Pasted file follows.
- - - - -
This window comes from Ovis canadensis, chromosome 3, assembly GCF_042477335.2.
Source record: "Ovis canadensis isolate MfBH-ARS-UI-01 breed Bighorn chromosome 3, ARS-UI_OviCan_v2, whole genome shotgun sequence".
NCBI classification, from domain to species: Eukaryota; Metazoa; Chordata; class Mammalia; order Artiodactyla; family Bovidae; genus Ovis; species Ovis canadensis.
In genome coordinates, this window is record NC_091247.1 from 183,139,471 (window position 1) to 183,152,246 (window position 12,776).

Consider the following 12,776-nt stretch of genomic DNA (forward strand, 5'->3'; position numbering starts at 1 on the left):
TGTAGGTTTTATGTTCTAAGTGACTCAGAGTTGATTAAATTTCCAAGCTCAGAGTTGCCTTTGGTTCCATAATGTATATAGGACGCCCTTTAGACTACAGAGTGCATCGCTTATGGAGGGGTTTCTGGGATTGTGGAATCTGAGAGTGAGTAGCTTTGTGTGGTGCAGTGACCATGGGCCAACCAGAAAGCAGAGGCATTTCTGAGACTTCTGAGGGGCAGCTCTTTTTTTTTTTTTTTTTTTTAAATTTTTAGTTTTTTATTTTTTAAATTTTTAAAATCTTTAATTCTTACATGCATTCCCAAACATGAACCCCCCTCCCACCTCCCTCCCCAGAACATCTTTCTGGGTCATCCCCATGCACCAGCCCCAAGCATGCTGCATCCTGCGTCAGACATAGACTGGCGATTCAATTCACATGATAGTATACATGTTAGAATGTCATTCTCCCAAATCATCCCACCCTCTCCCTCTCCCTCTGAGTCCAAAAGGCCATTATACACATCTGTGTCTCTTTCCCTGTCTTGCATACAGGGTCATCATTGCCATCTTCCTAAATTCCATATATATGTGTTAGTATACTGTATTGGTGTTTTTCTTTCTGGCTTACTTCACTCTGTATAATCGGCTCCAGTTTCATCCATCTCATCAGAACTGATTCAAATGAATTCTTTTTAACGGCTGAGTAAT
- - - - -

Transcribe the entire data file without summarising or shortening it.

This window comes from Ovis canadensis, chromosome 3, assembly GCF_042477335.2.
Source record: "Ovis canadensis isolate MfBH-ARS-UI-01 breed Bighorn chromosome 3, ARS-UI_OviCan_v2, whole genome shotgun sequence".
NCBI classification, from domain to species: Eukaryota; Metazoa; Chordata; class Mammalia; order Artiodactyla; family Bovidae; genus Ovis; species Ovis canadensis.
In genome coordinates, this window is record NC_091247.1 from 183,139,471 (window position 1) to 183,152,246 (window position 12,776).

Consider the following 12,776-nt stretch of genomic DNA (forward strand, 5'->3'; position numbering starts at 1 on the left):
TGTAGGTTTTATGTTCTAAGTGACTCAGAGTTGATTAAATTTCCAAGCTCAGAGTTGCCTTTGGTTCCATAATGTATATAGGACGCCCTTTAGACTACAGAGTGCATCGCTTATGGAGGGGTTTCTGGGATTGTGGAATCTGAGAGTGAGTAGCTTTGTGTGGTGCAGTGACCATGGGCCAACCAGAAAGCAGAGGCATTTCTGAGACTTCTGAGGGGCAGCTCTTTTTTTTTTTTTTTTTTTTAAATTTTTAGTTTTTTATTTTTTAAATTTTTAAAATCTTTAATTCTTACATGCATTCCCAAACATGAACCCCCCTCCCACCTCCCTCCCCAGAACATCTTTCTGGGTCATCCCCATGCACCAGCCCCAAGCATGCTGCATCCTGCGTCAGACATAGACTGGCGATTCAATTCACATGATAGTATACATGTTAGAATGTCATTCTCCCAAATCATCCCACCCTCTCCCTCTCCCTCTGAGTCCAAAAGGCCATTATACACATCTGTGTCTCTTTCCCTGTCTTGCATACAGGGTCATCATTGCCATCTTCCTAAATTCCATATATATGTGTTAGTATACTGTATTGGTGTTTTTCTTTCTGGCTTACTTCACTCTGTATAATCGGCTCCAGTTTCATCCATCTCATCAGAACTGATTCAAATGAATTCTTTTTAACGGCTGAGTAAT